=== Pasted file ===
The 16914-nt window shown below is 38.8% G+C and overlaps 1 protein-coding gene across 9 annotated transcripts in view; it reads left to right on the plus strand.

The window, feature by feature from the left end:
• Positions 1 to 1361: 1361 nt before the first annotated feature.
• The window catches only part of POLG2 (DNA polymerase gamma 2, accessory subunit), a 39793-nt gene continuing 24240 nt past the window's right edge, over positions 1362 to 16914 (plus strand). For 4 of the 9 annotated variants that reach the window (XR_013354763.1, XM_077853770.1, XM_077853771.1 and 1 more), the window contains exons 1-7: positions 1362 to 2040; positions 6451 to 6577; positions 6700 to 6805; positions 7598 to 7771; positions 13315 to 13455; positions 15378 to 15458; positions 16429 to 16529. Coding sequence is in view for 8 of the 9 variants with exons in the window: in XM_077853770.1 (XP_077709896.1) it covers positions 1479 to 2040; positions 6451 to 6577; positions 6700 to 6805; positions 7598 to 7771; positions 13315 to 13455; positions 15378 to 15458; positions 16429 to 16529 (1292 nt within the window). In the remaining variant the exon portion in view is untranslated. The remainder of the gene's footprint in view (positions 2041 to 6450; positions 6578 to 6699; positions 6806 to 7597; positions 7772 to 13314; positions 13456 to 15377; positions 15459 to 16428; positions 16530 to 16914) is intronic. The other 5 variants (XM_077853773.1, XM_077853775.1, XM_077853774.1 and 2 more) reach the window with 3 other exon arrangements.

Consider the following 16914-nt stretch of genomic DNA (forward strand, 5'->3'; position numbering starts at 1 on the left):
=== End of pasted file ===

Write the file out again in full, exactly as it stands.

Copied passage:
The 16914-nt window shown below is 38.8% G+C and overlaps 1 protein-coding gene across 9 annotated transcripts in view; it reads left to right on the plus strand.

The window, feature by feature from the left end:
• Positions 1 to 1361: 1361 nt before the first annotated feature.
• The window catches only part of POLG2 (DNA polymerase gamma 2, accessory subunit), a 39793-nt gene continuing 24240 nt past the window's right edge, over positions 1362 to 16914 (plus strand). For 4 of the 9 annotated variants that reach the window (XR_013354763.1, XM_077853770.1, XM_077853771.1 and 1 more), the window contains exons 1-7: positions 1362 to 2040; positions 6451 to 6577; positions 6700 to 6805; positions 7598 to 7771; positions 13315 to 13455; positions 15378 to 15458; positions 16429 to 16529. Coding sequence is in view for 8 of the 9 variants with exons in the window: in XM_077853770.1 (XP_077709896.1) it covers positions 1479 to 2040; positions 6451 to 6577; positions 6700 to 6805; positions 7598 to 7771; positions 13315 to 13455; positions 15378 to 15458; positions 16429 to 16529 (1292 nt within the window). In the remaining variant the exon portion in view is untranslated. The remainder of the gene's footprint in view (positions 2041 to 6450; positions 6578 to 6699; positions 6806 to 7597; positions 7772 to 13314; positions 13456 to 15377; positions 15459 to 16428; positions 16530 to 16914) is intronic. The other 5 variants (XM_077853773.1, XM_077853775.1, XM_077853774.1 and 2 more) reach the window with 3 other exon arrangements.

Consider the following 16914-nt stretch of genomic DNA (forward strand, 5'->3'; position numbering starts at 1 on the left):